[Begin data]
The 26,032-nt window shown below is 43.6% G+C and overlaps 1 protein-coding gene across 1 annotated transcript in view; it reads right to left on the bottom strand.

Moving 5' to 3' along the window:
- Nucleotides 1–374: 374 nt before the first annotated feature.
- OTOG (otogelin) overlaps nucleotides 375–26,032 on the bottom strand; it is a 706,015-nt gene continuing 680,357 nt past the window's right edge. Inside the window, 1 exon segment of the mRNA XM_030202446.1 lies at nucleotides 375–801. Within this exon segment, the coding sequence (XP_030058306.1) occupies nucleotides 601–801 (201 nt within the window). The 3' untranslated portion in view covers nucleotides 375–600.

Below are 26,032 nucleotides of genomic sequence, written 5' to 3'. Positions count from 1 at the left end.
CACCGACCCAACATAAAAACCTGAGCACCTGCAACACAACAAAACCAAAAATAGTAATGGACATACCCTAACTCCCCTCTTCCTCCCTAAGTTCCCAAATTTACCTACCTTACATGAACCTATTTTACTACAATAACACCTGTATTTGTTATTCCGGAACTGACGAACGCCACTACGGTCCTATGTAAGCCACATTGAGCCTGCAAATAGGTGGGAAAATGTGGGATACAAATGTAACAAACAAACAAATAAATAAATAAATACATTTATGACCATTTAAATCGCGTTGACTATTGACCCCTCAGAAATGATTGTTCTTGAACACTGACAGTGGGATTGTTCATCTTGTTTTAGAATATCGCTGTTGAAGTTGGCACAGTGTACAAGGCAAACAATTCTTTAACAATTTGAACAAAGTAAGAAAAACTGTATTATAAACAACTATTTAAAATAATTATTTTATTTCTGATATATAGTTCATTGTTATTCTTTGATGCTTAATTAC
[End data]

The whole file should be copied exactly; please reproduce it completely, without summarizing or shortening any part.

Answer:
The 26,032-nt window shown below is 43.6% G+C and overlaps 1 protein-coding gene across 1 annotated transcript in view; it reads right to left on the bottom strand.

Moving 5' to 3' along the window:
- Nucleotides 1–374: 374 nt before the first annotated feature.
- OTOG (otogelin) overlaps nucleotides 375–26,032 on the bottom strand; it is a 706,015-nt gene continuing 680,357 nt past the window's right edge. Inside the window, 1 exon segment of the mRNA XM_030202446.1 lies at nucleotides 375–801. Within this exon segment, the coding sequence (XP_030058306.1) occupies nucleotides 601–801 (201 nt within the window). The 3' untranslated portion in view covers nucleotides 375–600.

Below are 26,032 nucleotides of genomic sequence, written 5' to 3'. Positions count from 1 at the left end.
CACCGACCCAACATAAAAACCTGAGCACCTGCAACACAACAAAACCAAAAATAGTAATGGACATACCCTAACTCCCCTCTTCCTCCCTAAGTTCCCAAATTTACCTACCTTACATGAACCTATTTTACTACAATAACACCTGTATTTGTTATTCCGGAACTGACGAACGCCACTACGGTCCTATGTAAGCCACATTGAGCCTGCAAATAGGTGGGAAAATGTGGGATACAAATGTAACAAACAAACAAATAAATAAATAAATACATTTATGACCATTTAAATCGCGTTGACTATTGACCCCTCAGAAATGATTGTTCTTGAACACTGACAGTGGGATTGTTCATCTTGTTTTAGAATATCGCTGTTGAAGTTGGCACAGTGTACAAGGCAAACAATTCTTTAACAATTTGAACAAAGTAAGAAAAACTGTATTATAAACAACTATTTAAAATAATTATTTTATTTCTGATATATAGTTCATTGTTATTCTTTGATGCTTAATTAC